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The speedy little 125 five

But then, the focal point of any Honda has always been its engine, and in this area Soichiro Honda has no equal. Judging from past performances, Honda is capable of producing some incredible machines and such a dynamic company is just not capable of standing still. Perhaps, tucked away somewhere within the depths of Honda Research and Development, there’s a . . . six-cylinder road bike? An eight-cylinder racing bike? A fantastically powerful Formula 1 Grand Prix car? Place your bets now, while there’s still time. As the ads say, “Sooner or later, you knew they’d do it.”

Source: Chilton's Honda Fours Repair and Tune-up Guide, 1973






New treasure has been dropped in our mailbox!

Arrrr! Thanks to Hans, you can pick some nice loot from our library treasure chest! Okay, enough of that pirate talk. The new additions are mostly in Dutch, but thanks to Deepl, I can provide you with a (mostly) reliable translation. So! Keep yer peepers peeled, mateys! Arr!

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Soichiro Honda looking to the future

Attention, this is a machine translated article by Deepl. The original can be found here.

An employee of the British motorcycle magazine MOTOR CYCLE NEWS recently met with Soichiro Honda in Tokyo to discuss the prospects for the motorcycle over the next ten years, the founder, president and technical initiator of Honda's plants, which currently produce around one and a half million motorcycles per year and whose racing machines have won no less than 15 brand world championships over the last few years.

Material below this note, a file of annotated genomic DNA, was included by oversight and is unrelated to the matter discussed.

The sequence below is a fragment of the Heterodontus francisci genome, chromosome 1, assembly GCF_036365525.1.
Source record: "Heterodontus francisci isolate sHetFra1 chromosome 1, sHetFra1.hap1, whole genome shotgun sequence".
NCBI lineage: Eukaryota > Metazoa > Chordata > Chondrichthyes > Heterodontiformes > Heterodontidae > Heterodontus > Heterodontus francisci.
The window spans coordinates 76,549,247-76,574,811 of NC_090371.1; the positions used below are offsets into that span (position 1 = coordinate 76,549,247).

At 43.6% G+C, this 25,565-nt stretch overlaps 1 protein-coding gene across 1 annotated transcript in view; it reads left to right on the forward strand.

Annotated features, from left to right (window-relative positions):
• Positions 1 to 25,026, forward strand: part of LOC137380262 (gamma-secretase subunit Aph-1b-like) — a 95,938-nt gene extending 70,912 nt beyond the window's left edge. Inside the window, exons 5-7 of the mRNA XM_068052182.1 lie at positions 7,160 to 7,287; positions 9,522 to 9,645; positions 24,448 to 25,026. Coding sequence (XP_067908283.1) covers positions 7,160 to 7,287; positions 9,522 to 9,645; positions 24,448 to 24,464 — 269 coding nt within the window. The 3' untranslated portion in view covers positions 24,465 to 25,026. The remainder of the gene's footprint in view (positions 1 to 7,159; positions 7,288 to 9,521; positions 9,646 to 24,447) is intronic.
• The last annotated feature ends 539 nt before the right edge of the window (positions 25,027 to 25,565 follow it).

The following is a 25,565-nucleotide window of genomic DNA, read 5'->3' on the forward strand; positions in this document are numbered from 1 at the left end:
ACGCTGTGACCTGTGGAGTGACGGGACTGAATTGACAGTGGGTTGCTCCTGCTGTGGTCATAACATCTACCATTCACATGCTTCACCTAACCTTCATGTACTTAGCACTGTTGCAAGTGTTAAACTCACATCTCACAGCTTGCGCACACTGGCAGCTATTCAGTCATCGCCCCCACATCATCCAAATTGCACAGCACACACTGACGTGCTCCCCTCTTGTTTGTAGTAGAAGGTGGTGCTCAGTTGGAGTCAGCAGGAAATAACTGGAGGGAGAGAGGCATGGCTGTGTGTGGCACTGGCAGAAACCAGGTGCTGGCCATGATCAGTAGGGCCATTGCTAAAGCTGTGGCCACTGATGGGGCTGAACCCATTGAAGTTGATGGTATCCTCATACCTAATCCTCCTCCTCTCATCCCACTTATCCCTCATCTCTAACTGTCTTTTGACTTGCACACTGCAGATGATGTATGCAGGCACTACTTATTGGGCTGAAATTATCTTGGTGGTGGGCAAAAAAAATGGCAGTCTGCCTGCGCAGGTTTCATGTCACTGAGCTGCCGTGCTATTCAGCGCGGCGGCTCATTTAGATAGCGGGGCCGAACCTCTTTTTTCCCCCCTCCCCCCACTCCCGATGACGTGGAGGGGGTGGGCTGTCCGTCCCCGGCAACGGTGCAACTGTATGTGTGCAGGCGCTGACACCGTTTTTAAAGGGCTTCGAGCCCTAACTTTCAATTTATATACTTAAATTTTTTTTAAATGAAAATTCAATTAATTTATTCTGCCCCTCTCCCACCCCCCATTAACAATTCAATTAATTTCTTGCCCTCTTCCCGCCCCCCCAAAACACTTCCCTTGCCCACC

It's hardly surprising that Mr. Honda is an optimist - otherwise he couldn't have become the biggest motorcycle producer in the world. And the fact that he knows something about motorcycles and motorcycle building should not be denied by anyone who knows that Soichiro Honda himself is the Teduvian head of the company, from which the basic concepts of all the motorcycle models originate, which - as series-produced and racing machines - have achieved such worldwide success. His vision of the future is thus also based on the optimism of a man who, as a connoisseur and expert, is deeply rooted in his life's work. "In the next ten years, he said, the great era of the "individual machine" will come. The declared motorcycle enthusiasts will undoubtedly want to buy a machine that somehow intersects with the other's." Honda believes that serial production for these customers will be limited to basic models, which will then be completed and equipped according to the customer's wishes. Of course, he is thinking of light for technical worthless cleaning, but rather of the possibility of being able to precisely fit the body dimensions of the driver: his position on the machine and the position of all of his operating levers. Not two motorcycles of the models built for this group of prospective customers will be exactly the same - he believes (the technician!).

However, he is convinced that the motorcycle markets of the coming years will have to be divided into two groups: one group - represented above all by buyers in the United States - who want nothing more than fun with their motorcycles in their spare time - and the other group - buyers in developing countries, for whom the motorcycle will be the economic transport equipment for many years to come. "At present, according to Honda, the motorcycles for these two large customer groups hardly differ at all - but in a few years' time, a single glance will suffice to determine the difference".

"Nevertheless, the Honda motorcycle will keep its shape and lines, the Honda president continued. By and large, a 1975 motorcycle of the year will still look exactly the same as it does today. Disguises (honda's personal opinion) will hardly gain more popularity than prey, apart from countries with unfavourable climatic conditions. Perhaps the team will make a comeback - but only if it succeeds in giving it a completely new line."